Another wellness metaphor Best-Martini created is the “Iceberg Model.” She says, “Illness and health are only the tip of an iceberg. To understand their causes, you must look below the surface.” The Iceberg Model places “State of Health” at the tip of the iceberg and the most visible. But under the water’s surface are the Lifestyle / Behavioral Level- Cultural / Psychological / Motivational Level and the Spiritual/Being/ Meaning Realm.
To determine our state of health, we need to look at all of these aspects of our lifestyle and decide what needs to be changed, altered or added. There will always be areas that we cannot change, such as a pre-existing genetic disorder, but we can manage our lives in a more balanced way and with more awareness by focusing on wellness. According to Best-Martini, we need to practice what we preach, to be aware of and understand the concepts and consequences of our own lifestyles, and also to role model wellness. Best-Martini, who is an occupational therapist and exercise teacher, says, “With regular exercise, participants will experience better circulation, improve sleep patterns which improve coping skills, feel more energetic, feel more positive, have a better appetite and improve digestion and create positive social interactions.”
Initial Questions To Ask
- In what areas of wellness (physical, social, cognitive, emotional and spiritual health) are you strong?
- What areas of your life can you improve?
- What is one metaphor that can help you improve the quality of your life? For example, “foraging for memories apron” to replace the DSM diagnosis of “compulsive hoarding.”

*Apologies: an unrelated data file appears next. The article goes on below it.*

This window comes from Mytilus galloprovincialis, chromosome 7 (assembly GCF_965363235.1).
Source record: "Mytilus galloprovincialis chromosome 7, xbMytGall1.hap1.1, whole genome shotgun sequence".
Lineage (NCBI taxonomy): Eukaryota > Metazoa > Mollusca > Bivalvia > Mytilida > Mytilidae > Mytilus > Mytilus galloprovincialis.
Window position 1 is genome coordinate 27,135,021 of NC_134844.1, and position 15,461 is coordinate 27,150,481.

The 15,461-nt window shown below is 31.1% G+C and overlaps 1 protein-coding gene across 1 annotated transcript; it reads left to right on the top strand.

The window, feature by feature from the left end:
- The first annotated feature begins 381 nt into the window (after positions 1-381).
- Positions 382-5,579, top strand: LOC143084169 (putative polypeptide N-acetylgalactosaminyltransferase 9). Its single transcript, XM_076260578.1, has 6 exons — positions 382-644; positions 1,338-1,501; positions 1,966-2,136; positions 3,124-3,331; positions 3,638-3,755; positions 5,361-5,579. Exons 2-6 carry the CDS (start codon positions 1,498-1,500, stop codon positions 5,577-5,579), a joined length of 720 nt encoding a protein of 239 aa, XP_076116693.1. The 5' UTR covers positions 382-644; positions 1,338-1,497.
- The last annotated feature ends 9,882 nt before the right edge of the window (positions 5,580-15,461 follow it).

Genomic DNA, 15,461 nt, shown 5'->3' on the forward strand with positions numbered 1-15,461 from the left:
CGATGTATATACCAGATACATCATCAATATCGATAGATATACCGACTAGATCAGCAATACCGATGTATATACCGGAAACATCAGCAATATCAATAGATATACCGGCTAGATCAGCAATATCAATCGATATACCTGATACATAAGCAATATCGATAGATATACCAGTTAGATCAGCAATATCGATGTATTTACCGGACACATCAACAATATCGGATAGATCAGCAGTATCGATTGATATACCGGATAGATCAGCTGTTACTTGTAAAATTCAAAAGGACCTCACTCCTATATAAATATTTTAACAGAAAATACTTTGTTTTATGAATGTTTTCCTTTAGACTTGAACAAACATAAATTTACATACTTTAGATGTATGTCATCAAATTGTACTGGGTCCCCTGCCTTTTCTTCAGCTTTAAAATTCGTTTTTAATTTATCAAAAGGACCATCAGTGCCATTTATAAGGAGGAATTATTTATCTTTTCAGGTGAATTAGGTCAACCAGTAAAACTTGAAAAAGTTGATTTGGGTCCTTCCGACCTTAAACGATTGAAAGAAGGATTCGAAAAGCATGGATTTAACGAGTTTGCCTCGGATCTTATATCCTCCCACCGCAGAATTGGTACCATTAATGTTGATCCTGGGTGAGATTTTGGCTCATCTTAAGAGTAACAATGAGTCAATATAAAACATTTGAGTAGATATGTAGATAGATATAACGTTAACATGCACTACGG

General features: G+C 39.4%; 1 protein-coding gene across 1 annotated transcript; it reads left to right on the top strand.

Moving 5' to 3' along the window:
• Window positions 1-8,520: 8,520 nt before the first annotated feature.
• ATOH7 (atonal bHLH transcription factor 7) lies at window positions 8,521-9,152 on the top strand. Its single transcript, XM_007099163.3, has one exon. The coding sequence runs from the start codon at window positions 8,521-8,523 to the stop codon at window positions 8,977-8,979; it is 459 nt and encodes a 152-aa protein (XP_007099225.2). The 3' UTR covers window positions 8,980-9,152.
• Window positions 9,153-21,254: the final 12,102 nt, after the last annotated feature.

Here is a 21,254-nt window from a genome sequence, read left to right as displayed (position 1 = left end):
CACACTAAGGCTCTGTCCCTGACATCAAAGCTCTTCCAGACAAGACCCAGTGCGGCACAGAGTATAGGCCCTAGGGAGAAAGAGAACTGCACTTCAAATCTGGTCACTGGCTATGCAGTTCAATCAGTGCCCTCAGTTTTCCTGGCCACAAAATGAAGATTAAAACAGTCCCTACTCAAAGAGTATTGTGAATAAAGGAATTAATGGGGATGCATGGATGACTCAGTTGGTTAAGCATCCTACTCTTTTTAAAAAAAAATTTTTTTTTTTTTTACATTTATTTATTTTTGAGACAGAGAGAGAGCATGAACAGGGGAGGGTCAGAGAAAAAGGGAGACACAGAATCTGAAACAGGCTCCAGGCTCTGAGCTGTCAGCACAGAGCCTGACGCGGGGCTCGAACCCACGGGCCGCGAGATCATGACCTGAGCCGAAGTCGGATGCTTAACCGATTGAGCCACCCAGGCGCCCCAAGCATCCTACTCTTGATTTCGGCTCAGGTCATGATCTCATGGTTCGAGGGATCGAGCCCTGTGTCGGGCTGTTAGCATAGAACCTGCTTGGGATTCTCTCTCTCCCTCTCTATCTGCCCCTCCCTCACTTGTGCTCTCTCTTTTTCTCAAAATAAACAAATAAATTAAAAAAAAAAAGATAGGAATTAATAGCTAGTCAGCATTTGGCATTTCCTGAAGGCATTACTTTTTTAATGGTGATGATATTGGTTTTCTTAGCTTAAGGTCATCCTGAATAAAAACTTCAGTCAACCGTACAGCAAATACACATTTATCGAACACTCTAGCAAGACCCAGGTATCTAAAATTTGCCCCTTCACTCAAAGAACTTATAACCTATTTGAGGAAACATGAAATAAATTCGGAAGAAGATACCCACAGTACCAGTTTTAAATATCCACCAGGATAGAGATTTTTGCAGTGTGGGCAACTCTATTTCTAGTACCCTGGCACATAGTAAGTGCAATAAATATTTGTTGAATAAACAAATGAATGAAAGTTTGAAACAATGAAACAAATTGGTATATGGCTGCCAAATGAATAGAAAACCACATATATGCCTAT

- How might you apply this metaphor to improve one wellness area in your life? Consider the following: (a) your strengths (b) behavior that you want to change, ( c) your goal, (d) action/s you will take to meet your goal. Keep it simple!
*If you need help in identifying those areas in which you are strong, or which you could improve, here is a toolbox of wellness surveys and life-affirming wellness activities that counselors can use with clients to move beyond medical diagnoses.
- Amundson, N. My 3D Living Drawing. Retrieved March 24, 2012: https://campus.digication.com/careerwell/2_3_11_Norman_Amundson)
- Clever, L. “Renew-O-Meter” http://www.renewnow.org/RenewOmeter.html)
- Gelardin, S. Broken Plate: Putting the Pieces Together in New Ways. Retrieved March 24, 2012: https://campus.digication.com/integralaging/Broken_Plate
- Gelardin, S. NoCAL Activity Coord Pres. May 20, 2011.
- Hanson, S. Integrative Life Planning Inventory. Retrieved March 24, 2012: https://campus.digication.com/careerwell/5_13_10_Sunny_Hanson)
- Hanson, S., Retrieved March 24, 2012: https://campus.digication.com/careerwell/5_13_10_Sunny_Hanson)